Florida's plan to bring visitors back after Irma

A marketing plan aims to get out the message that the area is still open for business.

SIESTA KEY, Fla. -- There will be some who decide they don't want to visit Tampa Bay in the wake of Hurricane Irma.   

But Florida tourism officials have a plan to let potential visitors know the images of damage from the storm are not closing the coastline and hope to save the winter tourism season.

Siesta Beach is open and so is the Village. But the streets are quiet and so is the beach due to the aftermath of Hurricane Irma.

“Right now, we're a little bit nervous,” says Michael Holderness owner of Siesta Key Beach Side Villas. Holderness rents out 200 rooms. He says new and old guests are calling a lot.

“Do you have power? Do you have water? Are you ok? I said yeah. Mother Nature used a sweeping broom and created a big mess,” says Holderness.

While the mess has virtually cleared out, perceptions of Florida damage after Irma remain foggy.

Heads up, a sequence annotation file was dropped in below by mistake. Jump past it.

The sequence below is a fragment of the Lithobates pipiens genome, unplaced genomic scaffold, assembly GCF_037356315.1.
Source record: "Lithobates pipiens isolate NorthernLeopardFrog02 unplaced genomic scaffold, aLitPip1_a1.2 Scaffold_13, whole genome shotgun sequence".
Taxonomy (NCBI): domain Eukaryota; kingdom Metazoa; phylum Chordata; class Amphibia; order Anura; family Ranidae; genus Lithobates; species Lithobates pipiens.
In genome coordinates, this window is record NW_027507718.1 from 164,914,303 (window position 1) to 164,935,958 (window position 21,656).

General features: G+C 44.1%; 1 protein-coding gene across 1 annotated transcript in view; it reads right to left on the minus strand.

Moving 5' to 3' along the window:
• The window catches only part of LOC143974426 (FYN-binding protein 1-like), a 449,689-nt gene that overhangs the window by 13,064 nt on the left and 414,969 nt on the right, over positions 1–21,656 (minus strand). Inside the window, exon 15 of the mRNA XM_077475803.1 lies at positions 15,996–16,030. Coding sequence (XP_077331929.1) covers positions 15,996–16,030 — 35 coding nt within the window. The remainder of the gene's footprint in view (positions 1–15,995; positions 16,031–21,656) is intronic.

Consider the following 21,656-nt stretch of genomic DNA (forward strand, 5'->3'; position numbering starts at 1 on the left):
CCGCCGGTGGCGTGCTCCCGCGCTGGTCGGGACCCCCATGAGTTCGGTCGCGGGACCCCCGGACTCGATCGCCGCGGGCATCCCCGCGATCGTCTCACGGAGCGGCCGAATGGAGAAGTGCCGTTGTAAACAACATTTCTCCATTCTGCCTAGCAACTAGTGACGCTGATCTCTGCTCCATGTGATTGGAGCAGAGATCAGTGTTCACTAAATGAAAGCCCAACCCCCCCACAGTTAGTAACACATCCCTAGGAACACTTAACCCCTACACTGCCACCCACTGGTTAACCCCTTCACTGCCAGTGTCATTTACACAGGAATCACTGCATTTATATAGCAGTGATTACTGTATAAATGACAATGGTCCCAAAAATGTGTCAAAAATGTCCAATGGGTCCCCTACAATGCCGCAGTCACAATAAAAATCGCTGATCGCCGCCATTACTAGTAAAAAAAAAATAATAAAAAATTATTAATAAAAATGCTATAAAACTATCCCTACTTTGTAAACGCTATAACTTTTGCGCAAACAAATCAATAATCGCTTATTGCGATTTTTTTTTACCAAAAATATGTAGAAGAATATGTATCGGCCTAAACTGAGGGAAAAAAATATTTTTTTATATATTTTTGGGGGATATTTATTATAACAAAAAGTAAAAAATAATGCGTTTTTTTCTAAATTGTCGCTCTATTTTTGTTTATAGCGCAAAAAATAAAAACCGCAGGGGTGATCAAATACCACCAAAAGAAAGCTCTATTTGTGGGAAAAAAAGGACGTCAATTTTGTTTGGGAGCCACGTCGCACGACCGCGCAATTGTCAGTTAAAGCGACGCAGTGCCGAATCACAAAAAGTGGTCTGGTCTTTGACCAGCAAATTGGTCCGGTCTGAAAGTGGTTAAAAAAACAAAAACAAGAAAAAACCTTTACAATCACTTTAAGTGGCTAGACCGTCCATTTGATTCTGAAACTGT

“One of the biggest issues is people understanding geography and that the entire state is not wiped out,” says Virginia Haley, President of Visit Sarasota. Haley and tourism officials with Visit Florida have a marketing plan called #FloridaNow.

Hale says, “Immediately getting video and information conditions are great.”

What can you do to help get the word out? Tourism officials say next time you are at a popular place for visitors such as Siesta Key Village, to use your phone to take a picture or video to post it on your Facebook page and tag Visit Florida. In this case, you would tag Visit Sarasota and let everyone know they're open for business.

In the meantime, the state will do research.

“Heavy duty research tracking consumer research: What are your perceptions? Tracking social media chatter,” explains Haley.

Then craft ads based on that research to run through the end of October, something businesses are doing too.

Holderness says, “We’re sending out pictures and email blasts.”

And to make up for business lost during the first two weeks of September, they've got some deals for you too.

Holderness says, “Now is an extremely good time to book and save some money. Once everyone understands we’re not devastated like others are, they’ll come here.”

Hotel owners say in-state visitors will likely spend their vacation closer to home. Many used vacation money before and after the hurricane.  Also, the damage in Southwest Florida such as Fort Myers and Naples plus the Keys may help bay area businesses.

Some visitors may now choose our beaches instead.

 

 

© 2017 WTSP-TV


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